The Court of Appeal’s judgment, handed down on 17 June, is very significant as it is the first time a domestic court has explicitly found that decisions about a patient’s resuscitation status engage the right to respect for private life, protected by the Human Rights Act 1998. This important finding, which was opposed by the Secretary of State for Health throughout and only conceded by the defendant NHS Trust during the hearing, means patients have the benefit of the important safeguards enshrined in art 8 whenever a DNACPR is in contemplation.

What does this mean in terms of the level of consultation that ECHR, art 8 requires to be held with patients when considering a DNACPR order?

The Master of the Rolls, Lord Justice Longmore, at paras [29]–[44] of his judgment, examines the domestic and Strasbourg case law on ECHR, art 8. He concludes that DNACPR decisions concern a person’s private life and the fact that patients cannot demand resuscitation does not affect that.

He then turns to what this means in practice using the heading, ‘The clinicians’ obligation to involve the patient in a DNACPR decision’. At para [53] he concludes:

‘Since a DNACPR decision is one which will potentially deprive the patient of life-saving treatment, there should be a presumption in favour of patient involvement. There need to be convincing reasons not to involve the patient.’

The judgment also makes it clear that patients not only have a right to be consulted in relation to a DNACPR order, but that also they have access to information which allows them to know and understand how DNACPR decisions are made. This is a clear application of the procedural guarantees that stem from ECHR, art 8 aimed at ensuring art 8 rights are not illusory.

Article 8 is of course a qualified right so understandably, and as accepted by the claimant throughout, there are circumstances in which the patient’s right to be involved in the DNACPR decision-making process can be lawfully infringed. The court found that in all circumstances there should be a presumption in favour of involving the patient and in terms of the threshold for lawful infringement, the court found that patients should only be excluded if there are ‘convincing reasons’ such as where the treating clinician believes consultation would cause physical or psychological harm. The fact it may distress a patient is no longer a sufficient justification to withhold information from a patient and exclude them from the process.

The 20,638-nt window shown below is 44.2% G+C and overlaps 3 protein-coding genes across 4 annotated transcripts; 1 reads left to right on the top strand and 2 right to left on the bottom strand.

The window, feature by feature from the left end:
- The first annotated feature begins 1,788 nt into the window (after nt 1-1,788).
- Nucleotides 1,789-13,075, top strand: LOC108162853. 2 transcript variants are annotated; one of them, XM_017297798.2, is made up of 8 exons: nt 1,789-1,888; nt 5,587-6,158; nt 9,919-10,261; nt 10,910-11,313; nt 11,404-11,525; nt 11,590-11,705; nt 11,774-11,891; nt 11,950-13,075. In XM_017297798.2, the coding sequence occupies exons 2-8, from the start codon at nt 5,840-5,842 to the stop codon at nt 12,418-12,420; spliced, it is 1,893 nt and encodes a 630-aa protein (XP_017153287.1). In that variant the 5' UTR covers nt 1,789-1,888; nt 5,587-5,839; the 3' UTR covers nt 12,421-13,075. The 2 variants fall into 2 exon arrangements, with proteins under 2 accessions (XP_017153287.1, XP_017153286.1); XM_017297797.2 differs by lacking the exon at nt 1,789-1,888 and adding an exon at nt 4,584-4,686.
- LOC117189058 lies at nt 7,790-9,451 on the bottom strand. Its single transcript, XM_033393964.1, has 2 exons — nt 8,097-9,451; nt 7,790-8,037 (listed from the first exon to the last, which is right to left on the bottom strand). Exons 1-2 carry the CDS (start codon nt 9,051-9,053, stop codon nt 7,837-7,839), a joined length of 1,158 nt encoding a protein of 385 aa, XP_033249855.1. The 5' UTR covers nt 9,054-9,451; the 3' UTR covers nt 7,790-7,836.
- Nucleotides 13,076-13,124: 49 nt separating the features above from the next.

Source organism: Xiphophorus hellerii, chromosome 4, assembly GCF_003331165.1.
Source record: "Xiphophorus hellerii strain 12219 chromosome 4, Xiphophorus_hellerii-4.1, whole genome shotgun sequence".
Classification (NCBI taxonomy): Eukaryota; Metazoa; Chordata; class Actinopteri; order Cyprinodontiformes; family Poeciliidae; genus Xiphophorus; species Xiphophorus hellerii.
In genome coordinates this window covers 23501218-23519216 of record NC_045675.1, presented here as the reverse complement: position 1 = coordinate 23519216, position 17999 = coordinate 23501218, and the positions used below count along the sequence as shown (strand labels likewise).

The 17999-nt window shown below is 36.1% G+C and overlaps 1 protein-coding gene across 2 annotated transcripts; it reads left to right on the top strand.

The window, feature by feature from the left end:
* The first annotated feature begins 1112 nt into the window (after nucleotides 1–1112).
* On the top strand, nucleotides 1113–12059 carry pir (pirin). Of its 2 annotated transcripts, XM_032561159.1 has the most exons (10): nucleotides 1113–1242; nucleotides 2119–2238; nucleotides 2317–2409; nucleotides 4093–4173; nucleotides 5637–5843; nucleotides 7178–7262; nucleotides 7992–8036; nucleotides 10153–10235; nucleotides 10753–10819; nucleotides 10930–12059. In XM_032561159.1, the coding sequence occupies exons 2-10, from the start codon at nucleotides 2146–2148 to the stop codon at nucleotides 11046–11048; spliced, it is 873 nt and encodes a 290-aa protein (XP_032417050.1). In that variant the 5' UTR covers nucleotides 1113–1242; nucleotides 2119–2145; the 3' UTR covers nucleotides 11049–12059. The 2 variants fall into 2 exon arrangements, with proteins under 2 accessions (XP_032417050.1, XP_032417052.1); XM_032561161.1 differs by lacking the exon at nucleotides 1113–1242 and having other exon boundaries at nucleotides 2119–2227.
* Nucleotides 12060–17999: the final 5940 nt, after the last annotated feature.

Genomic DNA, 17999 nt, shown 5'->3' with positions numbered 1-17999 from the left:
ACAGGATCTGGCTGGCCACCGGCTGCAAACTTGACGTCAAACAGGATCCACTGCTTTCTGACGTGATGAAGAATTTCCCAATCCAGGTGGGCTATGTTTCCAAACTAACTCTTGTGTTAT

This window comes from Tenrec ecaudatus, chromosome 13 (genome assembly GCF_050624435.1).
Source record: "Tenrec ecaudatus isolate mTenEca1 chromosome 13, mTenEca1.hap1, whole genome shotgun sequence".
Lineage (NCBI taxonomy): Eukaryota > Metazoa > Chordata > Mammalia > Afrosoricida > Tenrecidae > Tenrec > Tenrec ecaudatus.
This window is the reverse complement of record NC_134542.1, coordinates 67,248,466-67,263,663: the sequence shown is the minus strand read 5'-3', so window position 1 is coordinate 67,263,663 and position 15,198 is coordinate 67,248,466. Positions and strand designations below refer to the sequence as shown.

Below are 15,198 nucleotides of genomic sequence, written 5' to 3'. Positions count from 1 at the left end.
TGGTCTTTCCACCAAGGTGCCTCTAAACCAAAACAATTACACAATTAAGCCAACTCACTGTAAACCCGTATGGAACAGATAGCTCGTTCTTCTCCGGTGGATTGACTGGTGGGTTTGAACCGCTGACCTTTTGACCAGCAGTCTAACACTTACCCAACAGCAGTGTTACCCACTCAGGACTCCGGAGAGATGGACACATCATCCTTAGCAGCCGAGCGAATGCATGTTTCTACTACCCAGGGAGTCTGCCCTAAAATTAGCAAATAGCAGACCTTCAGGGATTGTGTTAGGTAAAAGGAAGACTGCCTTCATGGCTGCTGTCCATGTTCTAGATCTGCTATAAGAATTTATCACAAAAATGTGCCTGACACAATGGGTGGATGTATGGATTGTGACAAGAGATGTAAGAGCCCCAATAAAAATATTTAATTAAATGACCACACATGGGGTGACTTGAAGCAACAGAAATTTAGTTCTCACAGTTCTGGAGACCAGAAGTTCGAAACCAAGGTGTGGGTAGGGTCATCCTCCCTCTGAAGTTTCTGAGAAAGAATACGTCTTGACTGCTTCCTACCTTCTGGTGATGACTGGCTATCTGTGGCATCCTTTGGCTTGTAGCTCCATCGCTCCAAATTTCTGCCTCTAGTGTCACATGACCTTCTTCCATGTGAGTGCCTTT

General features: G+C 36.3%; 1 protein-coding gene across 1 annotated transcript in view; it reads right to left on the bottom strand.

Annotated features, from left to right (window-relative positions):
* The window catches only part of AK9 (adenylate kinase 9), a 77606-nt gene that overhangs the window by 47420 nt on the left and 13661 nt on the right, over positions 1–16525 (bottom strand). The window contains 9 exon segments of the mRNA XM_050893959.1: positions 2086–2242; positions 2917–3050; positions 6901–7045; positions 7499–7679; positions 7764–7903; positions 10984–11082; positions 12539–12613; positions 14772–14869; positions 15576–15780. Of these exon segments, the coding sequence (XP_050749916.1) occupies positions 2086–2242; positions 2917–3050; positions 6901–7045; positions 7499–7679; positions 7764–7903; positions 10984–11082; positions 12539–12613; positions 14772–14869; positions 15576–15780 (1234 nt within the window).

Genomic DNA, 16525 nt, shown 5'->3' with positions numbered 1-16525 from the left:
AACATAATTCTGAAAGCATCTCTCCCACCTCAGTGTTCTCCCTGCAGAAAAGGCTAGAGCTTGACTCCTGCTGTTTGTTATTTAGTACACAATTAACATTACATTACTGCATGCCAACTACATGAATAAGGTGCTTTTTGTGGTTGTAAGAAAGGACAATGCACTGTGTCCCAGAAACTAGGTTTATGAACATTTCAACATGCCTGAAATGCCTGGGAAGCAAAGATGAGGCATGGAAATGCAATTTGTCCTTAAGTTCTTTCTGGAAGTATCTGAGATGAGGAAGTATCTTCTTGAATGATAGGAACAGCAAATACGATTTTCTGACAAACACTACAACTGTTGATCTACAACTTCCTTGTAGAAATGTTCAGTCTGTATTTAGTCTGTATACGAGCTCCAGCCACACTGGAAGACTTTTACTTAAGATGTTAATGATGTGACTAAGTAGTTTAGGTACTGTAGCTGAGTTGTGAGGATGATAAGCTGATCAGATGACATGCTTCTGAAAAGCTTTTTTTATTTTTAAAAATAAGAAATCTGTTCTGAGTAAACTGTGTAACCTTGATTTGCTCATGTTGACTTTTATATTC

What actions will hospitals and others have to take in the light of this judgment?

There is now no doubt that, on the ground level, any healthcare professional contemplating a DNACPR order for a patient must—unless they genuinely believe it would cause actual harm, rather than distress—inform them that such an order may be appropriate, consult with them and ensure they know whether a DNACPR order, or similar direction to withhold cardio-pulmonary resuscitation, is on their medical notes. Failure to do so is likely to amount to a violation of the patient’s ECHR, art 8 rights.

For NHS Trusts, and other bodies responsible for patients in a setting where a DNACPR order may be made, the judgment makes clear that patients must have access to clear and accessible information explaining how DNACPR decisions are made and their rights to be involved in the process. Indeed, at para [87], the Master of the Rolls expressly refers to NHS Trusts taking note of the judgment and the outcome of this case.

To the extent the Secretary of State relied upon his commendation of the current professional guidance, a joint statement issued by the British Medical Association, the Resuscitation Council (UK) and the Royal College of Nursing, the Master of the Rolls stated that: ‘[i]f there are any ambiguities in the Joint Statement, they should be addressed’.

Merry Varney specialises in actions under the Human Rights Act 1998 and judicial review, with a particular interest in claims arising in a healthcare and social welfare context. She also specialises in inquests and equity claims. In Tracey, Merry Varney instructed counsel for the claimant.

Interviewed by Kate Beaumont. The views expressed by our Legal Analysis interviewees are not necessarily those of the proprietor.